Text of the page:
DENVER, CO October 20, 2014
As Alaska and Oregon consider joining Colorado and Washington State in the outright legalization of recreational marijuana for adults, Ryan Fox has some words of advice for pro-cannabis activists in those states and elsewhere in America: make sure your regulatory framework is in place, or prepare for chaos.
Fox is founder and CEO of The Grass Station, one of Denver’s first recreational marijuana dispensaries.
The Grass Station also gets more than 50 percent of its sales from out-of-state tourists, many who are looking for the chance to experience and enjoy marijuana without the fear of criminal prosecution. And Fox has been watching the pro-marijuana movement that’s been spreading across the U.S. with a mixture of enthusiasm and concern.
Fox credits Colorado’s pioneering laws on the growing, sale, distribution and regulation of legal cannabis for creating the state’s successful marijuana industry – a system that currently brings in tens of millions of dollars in state revenue.
One important factor in this success, according to Fox, is that Colorado’s laws were established well before the legalization of recreational marijuana earlier this year. And that regulatory structure has given the Centennial State a major advantage.
“I think the cannabis industry here in Colorado is on a sharp and steady increase on a daily basis, until another, bigger state comes online,” he says. “And when I say online, I mean has a truly functioning set of regulations that guides and directs its industry.”
Even if Oregon and Alaska voters decide to legalize cannabis in the November mid-terms, many marijuana advocates are already looking ahead to the 2016 elections – when at least four more states, including California, are expected to vote on cannabis legalization.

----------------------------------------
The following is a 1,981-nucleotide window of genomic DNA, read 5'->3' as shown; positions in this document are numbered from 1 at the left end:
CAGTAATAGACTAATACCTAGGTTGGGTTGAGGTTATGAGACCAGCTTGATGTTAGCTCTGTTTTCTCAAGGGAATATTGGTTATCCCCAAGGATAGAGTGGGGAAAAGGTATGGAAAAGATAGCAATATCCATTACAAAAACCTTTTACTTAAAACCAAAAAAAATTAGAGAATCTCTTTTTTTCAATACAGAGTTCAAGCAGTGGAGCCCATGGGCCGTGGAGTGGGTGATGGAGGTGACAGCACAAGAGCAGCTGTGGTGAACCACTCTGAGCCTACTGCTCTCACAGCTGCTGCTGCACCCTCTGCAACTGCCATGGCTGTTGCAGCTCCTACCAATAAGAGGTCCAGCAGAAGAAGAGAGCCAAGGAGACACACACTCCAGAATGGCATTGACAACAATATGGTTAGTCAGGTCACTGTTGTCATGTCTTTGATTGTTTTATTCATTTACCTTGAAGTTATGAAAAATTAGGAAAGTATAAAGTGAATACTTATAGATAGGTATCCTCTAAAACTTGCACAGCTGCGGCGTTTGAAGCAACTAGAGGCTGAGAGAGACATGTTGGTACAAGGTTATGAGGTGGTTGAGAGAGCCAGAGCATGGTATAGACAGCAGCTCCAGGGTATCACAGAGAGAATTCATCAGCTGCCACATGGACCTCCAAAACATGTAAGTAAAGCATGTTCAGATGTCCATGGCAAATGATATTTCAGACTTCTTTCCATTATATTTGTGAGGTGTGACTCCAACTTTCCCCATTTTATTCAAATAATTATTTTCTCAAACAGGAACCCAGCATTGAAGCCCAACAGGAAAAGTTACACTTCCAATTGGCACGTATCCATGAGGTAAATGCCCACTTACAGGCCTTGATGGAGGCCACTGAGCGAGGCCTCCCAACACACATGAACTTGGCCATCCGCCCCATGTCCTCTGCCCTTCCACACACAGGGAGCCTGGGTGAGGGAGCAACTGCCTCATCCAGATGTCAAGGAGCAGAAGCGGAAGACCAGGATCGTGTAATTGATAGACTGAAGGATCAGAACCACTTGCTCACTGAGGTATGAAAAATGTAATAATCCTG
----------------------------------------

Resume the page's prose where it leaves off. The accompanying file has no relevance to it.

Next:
And if the recreational use of marijuana becomes legal in California, long considered the center of the nation’s marijuana culture, many advocates say that victory could become the “tipping point” in the decades-long campaign towards national legalization.
But Fox warns advocates that winning an election is just the beginning, and not a guarantee that a state’s marijuana industry will succeed.
“In 2016, if California just legalizes cannabis and doesn’t put any structure or regulatory framework in place, it’s going to be a joke,” he adds. “But if they pay attention and they do put in a regulatory framework, and they do the things that Colorado did and try to improve on what Colorado has done, then I think California will end up taking over from Colorado as the prime cannabis tourist destination.”
But in the interim, with its centralized location, vibrant tourist industry and a track record of success, Colorado appears to have a virtual lock on the U.S. cannabis market.
“Until a bigger state than Colorado comes on-line functionally, and with well-planned cannabis regulations,” Fox adds, “I think Colorado’s where it’s at.”
Denver’s premier recreational dispensary first opened its doors in 2009, and over the years has maintained its widespread reputation as the source for top-quality cannabis, served up in a friendly and welcoming atmosphere. Customers expect and get friendly and knowledgeable service from The Grass Station’s staff. Its quality-tested products not only conform to state and local regulations but are kept to the highest possible standards of purity and potency.
For more information, visit: www.GrassStationCo.com